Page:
Lobstermen Launch Business To Take Catch From Sea To Table

WCHS TV, Channel 6
October 1, 2009

Maine lobster fishermen don’t always like change, but some Casco Bay Lobstermen say they have to change to stay in business.

Twenty-nine fishermen have banded together to try to market their own lobsters. The fishermen come from Chebeague and Cliff Islands, as well as from Freeport, Yarmouth and Portland. They’ve formed a business, called Calendar Islands Lobster Company, which will market their catch to stores and restaurants.

That’s a big change from the way most of the lobster industry works. Typically, fishermen sell their catch to co-ops or to lobster dealers. Those buyers then turn around and sell the lobsters to wholesalers or processing plants.

As much as seventy percent of Maine’s annual lobster catch is sold to processors in Canada – and in most cases that takes the world-famous “Maine Lobster” brand away. The Calendar islands fishermen hope to raise the visibility of the Maine Lobster brand by selling hand-selected, top quality lobsters to the marketplace, and connecting directly to the consumer.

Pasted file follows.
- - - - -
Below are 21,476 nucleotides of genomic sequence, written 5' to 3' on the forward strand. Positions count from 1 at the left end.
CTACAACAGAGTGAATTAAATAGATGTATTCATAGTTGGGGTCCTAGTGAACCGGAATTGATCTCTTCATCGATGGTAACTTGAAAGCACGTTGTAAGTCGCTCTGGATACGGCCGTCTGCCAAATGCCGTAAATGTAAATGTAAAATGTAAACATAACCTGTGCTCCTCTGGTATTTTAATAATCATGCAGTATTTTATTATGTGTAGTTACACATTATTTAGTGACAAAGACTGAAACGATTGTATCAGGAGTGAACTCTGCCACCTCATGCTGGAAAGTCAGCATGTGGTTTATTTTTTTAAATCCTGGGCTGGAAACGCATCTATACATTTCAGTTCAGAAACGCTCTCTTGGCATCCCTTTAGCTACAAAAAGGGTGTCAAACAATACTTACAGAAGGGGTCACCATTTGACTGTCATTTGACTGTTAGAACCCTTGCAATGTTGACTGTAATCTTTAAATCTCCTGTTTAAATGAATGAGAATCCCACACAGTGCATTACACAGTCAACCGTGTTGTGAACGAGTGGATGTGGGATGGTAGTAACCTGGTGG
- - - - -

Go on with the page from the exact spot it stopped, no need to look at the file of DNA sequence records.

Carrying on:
The lobsters will have special rubber bands on the claws, listing the calendar brand and a special I.D. number. Consumers will be able to go online, type in that number, and be connected to the fisherman who actually caught the lobster.

The 29 fishermen have all had to invest money to get the business going, but say if it can bring them a higher price and give them more control over the market, it’s a very good investment. The project is being helped by the Island Institute, which has raised $43,000 to hire a full-time staff person to work on marketing and other needs.

Peter Ralston of the Island Institute likens the Calendar Islands Lobster project to Port Clyde Fresh Catch, a co-op of ground fishermen in the harbor of Port Clyde. There, added marketing and other innovations have helped identify new ways to sell their fish, and expand sales. Ralston says with the “Maine Lobster” brand seeming to lose a lot of presence in the marketplace, projects like Calendar islands may be the model for the future for Maine’s lobster industry.


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